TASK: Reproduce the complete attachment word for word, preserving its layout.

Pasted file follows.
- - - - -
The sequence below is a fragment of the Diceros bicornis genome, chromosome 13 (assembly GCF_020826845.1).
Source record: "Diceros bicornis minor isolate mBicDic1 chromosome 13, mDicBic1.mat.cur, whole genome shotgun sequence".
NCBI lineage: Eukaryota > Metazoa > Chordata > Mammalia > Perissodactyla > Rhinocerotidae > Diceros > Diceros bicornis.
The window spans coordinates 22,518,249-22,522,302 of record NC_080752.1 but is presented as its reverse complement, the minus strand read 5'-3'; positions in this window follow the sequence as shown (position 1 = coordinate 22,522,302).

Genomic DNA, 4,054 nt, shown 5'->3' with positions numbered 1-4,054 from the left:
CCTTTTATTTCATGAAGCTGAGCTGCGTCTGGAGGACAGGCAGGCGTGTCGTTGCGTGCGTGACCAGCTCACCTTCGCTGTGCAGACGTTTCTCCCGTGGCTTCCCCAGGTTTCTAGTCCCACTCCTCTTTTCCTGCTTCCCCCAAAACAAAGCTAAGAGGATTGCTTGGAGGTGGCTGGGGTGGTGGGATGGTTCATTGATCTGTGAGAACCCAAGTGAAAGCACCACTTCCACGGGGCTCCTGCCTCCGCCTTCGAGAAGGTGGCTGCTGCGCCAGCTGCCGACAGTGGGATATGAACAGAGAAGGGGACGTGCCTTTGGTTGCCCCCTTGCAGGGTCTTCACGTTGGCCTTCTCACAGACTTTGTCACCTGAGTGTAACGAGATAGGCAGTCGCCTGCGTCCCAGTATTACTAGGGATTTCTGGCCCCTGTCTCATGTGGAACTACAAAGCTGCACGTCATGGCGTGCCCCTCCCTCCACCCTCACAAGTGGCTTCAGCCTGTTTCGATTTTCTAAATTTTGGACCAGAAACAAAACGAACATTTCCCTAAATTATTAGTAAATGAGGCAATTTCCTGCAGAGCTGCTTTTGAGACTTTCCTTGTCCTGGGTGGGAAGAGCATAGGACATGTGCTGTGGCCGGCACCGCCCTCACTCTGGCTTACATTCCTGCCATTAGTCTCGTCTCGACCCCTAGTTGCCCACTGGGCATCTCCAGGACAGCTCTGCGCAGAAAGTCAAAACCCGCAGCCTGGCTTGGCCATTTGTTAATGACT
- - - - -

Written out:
The sequence below is a fragment of the Diceros bicornis genome, chromosome 13 (assembly GCF_020826845.1).
Source record: "Diceros bicornis minor isolate mBicDic1 chromosome 13, mDicBic1.mat.cur, whole genome shotgun sequence".
NCBI lineage: Eukaryota > Metazoa > Chordata > Mammalia > Perissodactyla > Rhinocerotidae > Diceros > Diceros bicornis.
The window spans coordinates 22,518,249-22,522,302 of record NC_080752.1 but is presented as its reverse complement, the minus strand read 5'-3'; positions in this window follow the sequence as shown (position 1 = coordinate 22,522,302).

Genomic DNA, 4,054 nt, shown 5'->3' with positions numbered 1-4,054 from the left:
CCTTTTATTTCATGAAGCTGAGCTGCGTCTGGAGGACAGGCAGGCGTGTCGTTGCGTGCGTGACCAGCTCACCTTCGCTGTGCAGACGTTTCTCCCGTGGCTTCCCCAGGTTTCTAGTCCCACTCCTCTTTTCCTGCTTCCCCCAAAACAAAGCTAAGAGGATTGCTTGGAGGTGGCTGGGGTGGTGGGATGGTTCATTGATCTGTGAGAACCCAAGTGAAAGCACCACTTCCACGGGGCTCCTGCCTCCGCCTTCGAGAAGGTGGCTGCTGCGCCAGCTGCCGACAGTGGGATATGAACAGAGAAGGGGACGTGCCTTTGGTTGCCCCCTTGCAGGGTCTTCACGTTGGCCTTCTCACAGACTTTGTCACCTGAGTGTAACGAGATAGGCAGTCGCCTGCGTCCCAGTATTACTAGGGATTTCTGGCCCCTGTCTCATGTGGAACTACAAAGCTGCACGTCATGGCGTGCCCCTCCCTCCACCCTCACAAGTGGCTTCAGCCTGTTTCGATTTTCTAAATTTTGGACCAGAAACAAAACGAACATTTCCCTAAATTATTAGTAAATGAGGCAATTTCCTGCAGAGCTGCTTTTGAGACTTTCCTTGTCCTGGGTGGGAAGAGCATAGGACATGTGCTGTGGCCGGCACCGCCCTCACTCTGGCTTACATTCCTGCCATTAGTCTCGTCTCGACCCCTAGTTGCCCACTGGGCATCTCCAGGACAGCTCTGCGCAGAAAGTCAAAACCCGCAGCCTGGCTTGGCCATTTGTTAATGACT